Wednesday, 3 May 2017

London brewery visits - Part Two - By The Horns Brewery

If Kew Brewery was compact, crowded and slightly chaotic, By The Horns Brewery was the complete opposite. The brewery is situated on  an industrial park, just off Garratt Lane, in the Summerstown area of South-West London, between Earlsfield and Tooting. It was founded in 2011 by Alex Bull and Chris Mills, and whilst it is still on the same site, the brewery has expanded into adjoining units on either side of the original.

Sharing the site with the brewery, is a tap-bar, open from Thursday through to Saturday, and a bottle shop,  open from Monday to Saturday. There is also a  function room, plus additional storage facilities. So all in all somewhat different from Kew Brewery, but despite the expansion experienced over the past six years, the brewery might still have to relocate to even larger premises, such is the demand for its beers.

All this is good news for local beer lovers, and By The Horns seems very much a part of the local community. Several of the beers have a London-themed name, and these include Diamond Geezer, Lambeth Walk, 2 Tone London Lager and Wolfie Smith. The later of course, is a reference to the 70’s sitcom, "Citizen Smith", which starred Robert Lindsay in the role of the self-styled Marxist leader of the Tooting Popular Front.

We arrived at By The Horns at around 4pm; after leaving the Express Tavern in Brentford, where we had stopped for lunch. Our journey involved taking a train from Kew Bridge to Clapham Junction, and then taking another for just one stop down the line to Earlsfield. It was then a short bus ride to Summerstown, although we could have walked it, as our chairman Craig and his son James did.

I know Earlsfield quite well; the result of a romantic attachment, back in my student days, to a girl who came from the area. Her parents lived locally, and I have fond  memories of Sunday lunchtimes spent at the Leather Bottle, in Garratt Lane, knocking back pints of Young’s Ordinary or Special. I saw the pub from the bus window, as we journeyed along towards Summertown, and had time allowed, it would have been good to call in to see what the Leather Bottle is like, 35 years on.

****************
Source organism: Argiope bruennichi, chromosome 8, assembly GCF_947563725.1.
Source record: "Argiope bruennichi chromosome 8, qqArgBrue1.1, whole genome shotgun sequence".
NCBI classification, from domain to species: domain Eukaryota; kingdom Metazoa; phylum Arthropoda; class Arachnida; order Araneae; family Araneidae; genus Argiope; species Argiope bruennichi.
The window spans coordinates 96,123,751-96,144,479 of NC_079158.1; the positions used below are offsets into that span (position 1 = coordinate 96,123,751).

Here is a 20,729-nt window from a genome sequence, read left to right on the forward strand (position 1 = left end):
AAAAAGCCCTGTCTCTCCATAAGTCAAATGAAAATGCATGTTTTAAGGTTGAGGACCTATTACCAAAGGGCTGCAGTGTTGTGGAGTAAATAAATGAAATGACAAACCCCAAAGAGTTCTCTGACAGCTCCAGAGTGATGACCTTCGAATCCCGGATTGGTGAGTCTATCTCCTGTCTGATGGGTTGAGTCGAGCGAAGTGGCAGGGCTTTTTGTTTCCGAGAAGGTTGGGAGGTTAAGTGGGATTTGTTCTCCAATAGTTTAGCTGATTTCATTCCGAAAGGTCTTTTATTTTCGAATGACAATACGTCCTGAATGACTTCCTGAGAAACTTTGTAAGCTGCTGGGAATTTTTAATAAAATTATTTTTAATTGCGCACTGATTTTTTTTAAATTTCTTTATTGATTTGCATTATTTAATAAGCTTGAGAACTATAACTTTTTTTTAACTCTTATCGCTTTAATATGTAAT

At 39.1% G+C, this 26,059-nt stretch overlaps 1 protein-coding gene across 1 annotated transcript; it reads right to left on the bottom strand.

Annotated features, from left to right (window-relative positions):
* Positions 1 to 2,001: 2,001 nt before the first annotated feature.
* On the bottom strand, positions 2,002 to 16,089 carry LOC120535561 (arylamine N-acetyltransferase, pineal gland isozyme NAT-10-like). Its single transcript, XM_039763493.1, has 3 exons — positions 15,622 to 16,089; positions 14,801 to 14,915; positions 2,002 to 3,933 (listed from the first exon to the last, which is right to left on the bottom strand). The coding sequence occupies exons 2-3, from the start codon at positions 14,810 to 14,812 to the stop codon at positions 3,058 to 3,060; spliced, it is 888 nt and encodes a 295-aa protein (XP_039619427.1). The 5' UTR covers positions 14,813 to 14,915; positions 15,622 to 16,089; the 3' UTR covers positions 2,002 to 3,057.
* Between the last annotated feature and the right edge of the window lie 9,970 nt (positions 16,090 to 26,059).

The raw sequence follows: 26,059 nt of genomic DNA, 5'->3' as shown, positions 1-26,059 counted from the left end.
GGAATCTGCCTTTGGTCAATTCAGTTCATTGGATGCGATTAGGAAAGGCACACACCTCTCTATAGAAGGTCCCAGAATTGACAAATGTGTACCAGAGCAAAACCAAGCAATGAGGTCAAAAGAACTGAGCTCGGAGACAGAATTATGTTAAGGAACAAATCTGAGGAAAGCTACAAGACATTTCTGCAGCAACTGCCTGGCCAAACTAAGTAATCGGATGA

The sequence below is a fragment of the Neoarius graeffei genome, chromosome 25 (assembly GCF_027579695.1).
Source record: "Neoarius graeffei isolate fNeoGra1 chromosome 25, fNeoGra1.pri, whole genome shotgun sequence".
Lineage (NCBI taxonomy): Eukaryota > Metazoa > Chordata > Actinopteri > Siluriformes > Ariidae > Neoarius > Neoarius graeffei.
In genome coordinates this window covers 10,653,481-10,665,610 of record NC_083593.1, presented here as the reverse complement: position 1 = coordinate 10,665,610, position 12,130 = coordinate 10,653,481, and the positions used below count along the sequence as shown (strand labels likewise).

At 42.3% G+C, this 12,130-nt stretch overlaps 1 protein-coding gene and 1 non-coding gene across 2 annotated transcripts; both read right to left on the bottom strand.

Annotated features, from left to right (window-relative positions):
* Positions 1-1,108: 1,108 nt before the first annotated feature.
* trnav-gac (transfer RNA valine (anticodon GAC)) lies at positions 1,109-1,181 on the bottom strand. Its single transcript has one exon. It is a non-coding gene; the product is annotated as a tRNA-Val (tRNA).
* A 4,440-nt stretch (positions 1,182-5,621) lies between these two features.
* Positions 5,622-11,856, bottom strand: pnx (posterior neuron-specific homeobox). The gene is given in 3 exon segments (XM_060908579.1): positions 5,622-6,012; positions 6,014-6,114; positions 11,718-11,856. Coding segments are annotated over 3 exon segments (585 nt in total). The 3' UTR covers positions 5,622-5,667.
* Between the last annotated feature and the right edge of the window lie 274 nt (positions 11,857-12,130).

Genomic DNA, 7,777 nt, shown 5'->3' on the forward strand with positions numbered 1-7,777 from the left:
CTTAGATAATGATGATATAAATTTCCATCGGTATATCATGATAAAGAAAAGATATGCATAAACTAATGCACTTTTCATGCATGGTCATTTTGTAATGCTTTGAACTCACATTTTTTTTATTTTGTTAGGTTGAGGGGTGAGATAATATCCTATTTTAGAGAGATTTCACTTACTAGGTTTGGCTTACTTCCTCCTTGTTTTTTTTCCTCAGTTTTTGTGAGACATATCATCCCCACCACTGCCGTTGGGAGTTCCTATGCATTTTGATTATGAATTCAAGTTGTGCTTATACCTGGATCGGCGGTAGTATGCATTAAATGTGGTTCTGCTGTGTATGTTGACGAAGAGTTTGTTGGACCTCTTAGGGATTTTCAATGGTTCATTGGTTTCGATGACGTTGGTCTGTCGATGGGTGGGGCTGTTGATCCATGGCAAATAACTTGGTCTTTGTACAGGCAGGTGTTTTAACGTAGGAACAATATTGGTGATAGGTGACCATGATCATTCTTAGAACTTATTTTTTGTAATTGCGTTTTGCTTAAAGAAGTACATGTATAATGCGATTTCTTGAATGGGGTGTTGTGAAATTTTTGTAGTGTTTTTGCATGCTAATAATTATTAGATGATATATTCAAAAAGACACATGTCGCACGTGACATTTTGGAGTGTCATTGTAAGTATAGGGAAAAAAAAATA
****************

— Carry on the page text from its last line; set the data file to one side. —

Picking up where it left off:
The brewery tap was ticking over nicely when we arrived, but we were earlier than expected, and  our hosts weren’t quite ready for us. Instead we ordered ourselves a beer each. There were three cask beers on sale, plus 11 craft-keg offerings. I went for a pint of the 3.8% ABV Stiff Upper Lip, a cask pale ale.

I don’t remember that much about the brewery tour and accompanying talk. I had stopped taking notes by then, and I confess I wasn’t overly interested in technical data, such as brewing capacity etc. I didn’t even note the name of the brewer who showed us round; but neither, it appears, did anyone else, as despite posing the question amongst our WhatsApp group, I drew a complete blank.

The presentation of the runner’s up certificate was made after the tour, and this took place outside for photogenic reasons.  I remained outside  afterwards, enjoying the fresh air and the sunshine. I parked myself at one of the bench-style tables and sat there finishing my beer. The combination of an early start, a busy day, lots of good beer and the warmth of the spring sunshine, was sufficient to send me to sleep. I don’t know how long I dozed for, but I don’t think anyone missed me; certainly no-one came looking! I awoke with a start, and after getting my bearings, wandered back inside to find my friends.

Deciding that more beer was in order, I opted for a three glass “tasting bat”, and selected Sour to the People (another "Citizen Smith" reference),  2 Tone London Lager and Lambeth Walk London Porter.  I enjoyed them all, including the Sour beer, but by the time I’d finished most of  the group were getting restless, and the consensus was we should start making our way back into central London.

We thanked our hosts and retraced our footsteps back to Waterloo. Several people wanted to visit the Waterloo Tap, so I tagged along. I didn’t really need any more beer, but I was curious to see what the place was like, and it was pleasant sitting inside the large railway arch, which is home to the Tap, watching the world go by outside, through the large, plate glass windows.

Waterloo Tap
A glass of 11º Bernard Lager 3.8% ABV, from the Czech Republic, was both refreshing and sufficient to keep me hydrated. The drinking rate of most of the group had also slowed down, so we made our way back to Waterloo East for the train home.

It was an interesting and most enjoyable day out, and this coming Saturday we are due to do it all again; with a further two brewery trip to hand out certificates for awards picked up at the Spa Valley Railway Beer Festival. The journey this time will be by mini-bus, so keep an eye out for details of yet another beery day out.


Anonymous said...

Mrs RM and I were there at Christmas. We didn't see the blue plaque marking your romantic attachment. In fact, Earlsfield is possibly the most unsung district in London. Great place though.

Paul Bailey said...

I'm still waiting for the blue plaque to be put up, Martin. Outside the Leather Bottle would be the most appropriate place. said...

Experience a range of beers on our regular brewery tours at Glasgow Brewery Tour